Hyperledger Welcomes Project Indy

Tue, 02 May 2017 08:14:26 -0600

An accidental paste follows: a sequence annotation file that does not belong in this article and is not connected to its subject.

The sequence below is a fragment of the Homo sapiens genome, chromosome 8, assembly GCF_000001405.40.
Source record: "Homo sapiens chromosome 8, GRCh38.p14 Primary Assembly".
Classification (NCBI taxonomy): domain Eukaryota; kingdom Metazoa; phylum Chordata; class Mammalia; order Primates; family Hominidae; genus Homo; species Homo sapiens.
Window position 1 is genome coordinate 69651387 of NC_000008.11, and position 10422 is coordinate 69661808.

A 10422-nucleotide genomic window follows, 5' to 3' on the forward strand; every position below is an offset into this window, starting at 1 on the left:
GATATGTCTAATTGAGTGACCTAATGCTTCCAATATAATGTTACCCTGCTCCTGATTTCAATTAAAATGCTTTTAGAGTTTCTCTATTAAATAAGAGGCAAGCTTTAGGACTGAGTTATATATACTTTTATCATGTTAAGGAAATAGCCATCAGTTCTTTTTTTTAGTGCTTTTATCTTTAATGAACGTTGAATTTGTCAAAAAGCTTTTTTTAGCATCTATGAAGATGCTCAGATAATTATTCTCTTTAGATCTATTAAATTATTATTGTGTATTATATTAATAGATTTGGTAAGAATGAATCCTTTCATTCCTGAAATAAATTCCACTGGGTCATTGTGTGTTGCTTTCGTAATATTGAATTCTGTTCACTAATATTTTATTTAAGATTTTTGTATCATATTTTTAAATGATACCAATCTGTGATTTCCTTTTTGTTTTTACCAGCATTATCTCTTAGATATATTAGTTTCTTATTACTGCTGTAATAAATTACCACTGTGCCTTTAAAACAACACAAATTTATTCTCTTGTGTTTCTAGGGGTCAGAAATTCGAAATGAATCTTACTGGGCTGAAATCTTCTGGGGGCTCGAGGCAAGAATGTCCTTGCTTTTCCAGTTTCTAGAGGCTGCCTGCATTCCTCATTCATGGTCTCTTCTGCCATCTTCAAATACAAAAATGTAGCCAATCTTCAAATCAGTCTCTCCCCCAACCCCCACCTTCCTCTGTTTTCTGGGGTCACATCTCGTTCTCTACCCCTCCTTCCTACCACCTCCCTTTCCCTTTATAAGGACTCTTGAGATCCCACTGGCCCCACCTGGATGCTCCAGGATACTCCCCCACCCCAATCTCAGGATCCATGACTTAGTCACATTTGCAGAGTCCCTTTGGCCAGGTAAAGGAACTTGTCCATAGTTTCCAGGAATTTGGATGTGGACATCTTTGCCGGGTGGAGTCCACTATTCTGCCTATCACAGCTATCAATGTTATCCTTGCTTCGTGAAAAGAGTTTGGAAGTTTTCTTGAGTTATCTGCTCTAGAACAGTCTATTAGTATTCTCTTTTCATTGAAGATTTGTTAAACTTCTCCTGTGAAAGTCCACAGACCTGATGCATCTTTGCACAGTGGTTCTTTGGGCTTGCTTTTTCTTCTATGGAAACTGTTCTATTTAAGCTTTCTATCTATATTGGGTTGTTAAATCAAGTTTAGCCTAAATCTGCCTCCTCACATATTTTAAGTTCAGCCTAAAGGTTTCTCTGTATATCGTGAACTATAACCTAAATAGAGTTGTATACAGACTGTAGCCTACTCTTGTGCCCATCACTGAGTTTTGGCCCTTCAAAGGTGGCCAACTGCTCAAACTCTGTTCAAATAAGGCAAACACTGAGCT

Summary: The Sovrin Foundation announced at the 24th Internet Identity Workshop (IIW) that its distributed ledger, custom-built for independent digital identity has been accepted into incubation under Hyperledger, the open source collaborative effort created to advance cross-industry blockchain technologies hosted by The Linux Foundation. We’re excited to announce Indy, a new Hyperledger project for supporting independent identity on distributed ledgers. Indy provides tools, libraries, and reusable components for providing digital identities rooted on blockchains or other distributed ledgers so that they are interoperable across administrative domains, applications, and any other silo. Why Indy? Internet identity is broken. There are too many anti-patterns and too many privacy breaches. Too many legitimate business cases are poorly served by current solutions. Many have proposed distributed ledger technology as a solution, however building decentralized identity on top of distributed ledgers that were designed to support something else (cryptocurrency or smart contracts, for example) leads to compromises and short-cuts. Indy provides Hyperledger projects and other distributed ledger systems with a first-class decentralized identity system. Indy’s Features The most important feature of a decentralized identity system is trust. As I wrote in A Universal Trust Framework, Indy provides accessible provenance for trust to support user-controlled exchange of verifiable claims about an identifier. Indy also has a rock-solid revocation model for cases where those claims are no longer true. Verifiable claims are a key component of Indy’s ability to serve as a universal platform for exchanging trustworthy claims about transactions. Provenance is the foundation of accountability through recourse. Another vital feature of decentralized identity&mdaqsh;especially for a public ledger—is privacy. Privacy by Design is baked deep into Indy architecture as reflected by three fundamental features: First, identifiers on Indy are pairwise unique and pseudonymous by default to prevent correlation. Indy is the first DLT to be designed around Decentralized Identifiers (DIDs) as the primary keys on the ledger. DIDs are a new type of digital identifier that were invented to enable long-term digital identities that don’t require centralized registry services. DIDs on the ledger point to DID Descriptor Objects (DDOs), signed JSON objects that can contain public keys and service endpoints for a given identifier. DIDs are a critical component of Indy’s pairwise identifier architecture. Second, personal data is never written to the ledger. Rather all private data is exchanged over peer-to-peer encrypted connections between off-ledger agents. The ledger is only used for anchoring rather than publishing encrypted data. Third, Indy has built-in support for zero-knowledge proofs (ZKP) to avoid unnecessary disclosure of identity attributes—privacy preserving technology that has been long pursued by IBM Research (Idemix) and Microsoft (UProve), but which a public ledger for decentralized identity now makes possible at scale. Indy is all about giving identity owners independent control of their personal data and relationships. Indy is built so that the owner of the identity is structurally part of transactions made about that identity. Pairwise identifiers stop third parties from talking behind the identity owner’s back, since the identity owner is the only place pairwise identifiers can be correlated. Sovereign Identity (click to enlarge) Indy is based on open standards so that it can interoperate with other distributed ledgers. These start, of course, with public-key cryptography standards. Other important standards cover things like the [...]